Category Archives: Language Arts

Why You Should Expand Your Vocabulary

expand your vocabulary

Do you find yourself utilizing the same word repeatedly? Do you have a hard time expressing yourself clearly? Have you ever wanted to find a more direct way to speak or convey your thoughts to others? All of these happenings and thoughts could be clues that you desire to expand your vocabulary.

But these aren’t the only reasons people should actively work towards refining and expanding their language ability. In fact, they only scratch the surface in terms of reasons for anyone to actively seek to improve their communication skills and expand their vocabulary. From advancing your communication skills, to connecting to people, to having a deeper understanding of the world around you, there are practical and beneficial reasons for actively expanding your vocabulary.

Words Are Our Tools

“Words are instruments, they are tools that, in their different ways, are as effective as any sharp edge or violate chemical. They are, like coins, items of great value, but they represent a currency that, well spent, returns ever greater riches.”

Tim Radford, Address Book: Our Place in the Scheme of Things

Words (after individual letters) are the basic tools humans have for conveying our messages to each other. The words that we choose to use and the way we string them together make all the difference between a message being clearly received by the recipient, or not. The idea that words can be used as social tools is explored in the linked psychology paper.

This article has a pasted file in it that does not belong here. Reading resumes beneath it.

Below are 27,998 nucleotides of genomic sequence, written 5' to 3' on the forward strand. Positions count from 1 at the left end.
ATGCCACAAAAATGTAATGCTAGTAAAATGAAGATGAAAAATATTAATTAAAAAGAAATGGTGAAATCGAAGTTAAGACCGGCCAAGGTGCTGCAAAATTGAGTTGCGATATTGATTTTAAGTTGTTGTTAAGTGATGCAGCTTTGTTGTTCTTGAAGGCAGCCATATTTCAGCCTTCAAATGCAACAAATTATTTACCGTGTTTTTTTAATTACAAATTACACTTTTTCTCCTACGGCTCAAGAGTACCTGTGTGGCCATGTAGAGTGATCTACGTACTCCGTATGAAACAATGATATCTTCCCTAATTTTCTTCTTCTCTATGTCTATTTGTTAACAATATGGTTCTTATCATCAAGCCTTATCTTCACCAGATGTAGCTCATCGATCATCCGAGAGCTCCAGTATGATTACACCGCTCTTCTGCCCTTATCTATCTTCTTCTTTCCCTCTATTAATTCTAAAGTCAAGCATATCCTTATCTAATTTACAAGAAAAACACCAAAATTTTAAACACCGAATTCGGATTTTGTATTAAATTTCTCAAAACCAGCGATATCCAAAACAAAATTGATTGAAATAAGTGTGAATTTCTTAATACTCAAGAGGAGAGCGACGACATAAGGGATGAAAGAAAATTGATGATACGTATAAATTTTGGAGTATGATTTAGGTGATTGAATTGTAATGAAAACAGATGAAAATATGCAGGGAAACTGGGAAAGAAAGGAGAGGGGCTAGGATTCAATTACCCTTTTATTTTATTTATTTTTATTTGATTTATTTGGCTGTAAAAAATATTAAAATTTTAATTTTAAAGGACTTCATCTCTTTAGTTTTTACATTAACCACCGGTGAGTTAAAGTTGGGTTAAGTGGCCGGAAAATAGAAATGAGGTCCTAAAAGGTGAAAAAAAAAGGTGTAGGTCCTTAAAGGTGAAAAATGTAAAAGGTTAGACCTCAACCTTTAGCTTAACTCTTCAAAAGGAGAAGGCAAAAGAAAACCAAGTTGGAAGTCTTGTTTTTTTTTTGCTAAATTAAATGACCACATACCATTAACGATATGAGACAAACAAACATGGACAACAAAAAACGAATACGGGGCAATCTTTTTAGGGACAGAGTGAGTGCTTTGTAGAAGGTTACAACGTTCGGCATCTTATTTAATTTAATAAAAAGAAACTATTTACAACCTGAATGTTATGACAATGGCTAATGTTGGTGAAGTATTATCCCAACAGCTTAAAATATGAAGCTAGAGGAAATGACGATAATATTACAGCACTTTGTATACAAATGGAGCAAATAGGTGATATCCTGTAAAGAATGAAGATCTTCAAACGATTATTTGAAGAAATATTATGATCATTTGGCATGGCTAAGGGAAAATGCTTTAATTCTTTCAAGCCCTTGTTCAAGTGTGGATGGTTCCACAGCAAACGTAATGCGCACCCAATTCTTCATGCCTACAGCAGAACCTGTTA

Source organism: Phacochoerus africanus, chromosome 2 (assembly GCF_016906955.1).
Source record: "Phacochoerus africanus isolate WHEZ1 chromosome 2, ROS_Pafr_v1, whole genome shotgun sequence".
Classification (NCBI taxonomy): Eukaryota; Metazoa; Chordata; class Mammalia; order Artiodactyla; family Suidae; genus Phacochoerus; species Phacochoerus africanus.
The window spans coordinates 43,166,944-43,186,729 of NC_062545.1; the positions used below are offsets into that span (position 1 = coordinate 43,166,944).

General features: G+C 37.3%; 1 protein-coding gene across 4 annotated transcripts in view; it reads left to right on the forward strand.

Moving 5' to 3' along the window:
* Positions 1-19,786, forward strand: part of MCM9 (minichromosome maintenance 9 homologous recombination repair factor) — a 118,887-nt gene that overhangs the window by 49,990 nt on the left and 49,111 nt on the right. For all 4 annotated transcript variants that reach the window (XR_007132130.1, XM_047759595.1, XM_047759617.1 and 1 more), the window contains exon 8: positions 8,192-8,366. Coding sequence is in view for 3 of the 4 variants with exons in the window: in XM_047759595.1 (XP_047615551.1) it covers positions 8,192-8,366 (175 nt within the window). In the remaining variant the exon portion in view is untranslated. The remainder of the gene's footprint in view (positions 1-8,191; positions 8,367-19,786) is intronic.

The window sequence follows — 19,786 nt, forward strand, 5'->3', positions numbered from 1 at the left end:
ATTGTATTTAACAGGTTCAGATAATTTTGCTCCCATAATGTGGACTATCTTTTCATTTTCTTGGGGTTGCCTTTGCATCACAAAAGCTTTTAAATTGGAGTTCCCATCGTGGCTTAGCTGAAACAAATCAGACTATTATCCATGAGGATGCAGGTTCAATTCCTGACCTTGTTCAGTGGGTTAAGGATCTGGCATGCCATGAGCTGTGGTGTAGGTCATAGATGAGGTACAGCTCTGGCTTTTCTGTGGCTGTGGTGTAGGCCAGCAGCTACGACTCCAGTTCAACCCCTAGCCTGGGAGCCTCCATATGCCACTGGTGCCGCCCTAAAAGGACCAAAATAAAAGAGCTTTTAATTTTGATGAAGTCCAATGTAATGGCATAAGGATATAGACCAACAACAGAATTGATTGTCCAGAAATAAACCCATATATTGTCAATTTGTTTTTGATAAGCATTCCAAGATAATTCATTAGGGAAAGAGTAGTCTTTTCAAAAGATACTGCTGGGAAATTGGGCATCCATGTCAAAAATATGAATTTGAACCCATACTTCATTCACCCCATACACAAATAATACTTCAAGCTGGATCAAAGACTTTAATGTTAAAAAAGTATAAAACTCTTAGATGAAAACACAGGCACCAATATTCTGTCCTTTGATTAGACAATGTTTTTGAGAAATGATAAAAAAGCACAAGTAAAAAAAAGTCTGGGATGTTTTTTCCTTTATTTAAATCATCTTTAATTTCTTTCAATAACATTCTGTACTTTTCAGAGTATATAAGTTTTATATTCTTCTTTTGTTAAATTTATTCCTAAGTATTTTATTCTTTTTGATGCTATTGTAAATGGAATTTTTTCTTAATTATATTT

Think about a time that you had to have a difficult conversation with someone – perhaps with a boss or a loved one that you were upset with but didn’t want to hurt. When it was your turn to speak, did you angrily say whatever words came to mind recklessly? Or were you careful, pausing before speaking to ensure your message was delivered gently? Believe it or not, even if on a subconscious level, you understood in these situations that your words were powerful and had the ability to either make or break the situation.

Salespeople are a group of people that are acutely aware of the power of words. They are trained, or some instinctively know, to stay away from words that sow doubt in the minds of their buyers and will tend to use words that breed positivity or make a buyer feel good about what they are buying.

In each of these instances, the respective speakers are aware of how their words can affect the outcome of the situations in which they are participating. Whether it is completing a sale or having a heart to heart with a loved one, or conducting a professional conversation at work, the words used during these conversations are important, and most people understand this – even if it isn’t something they actively think about.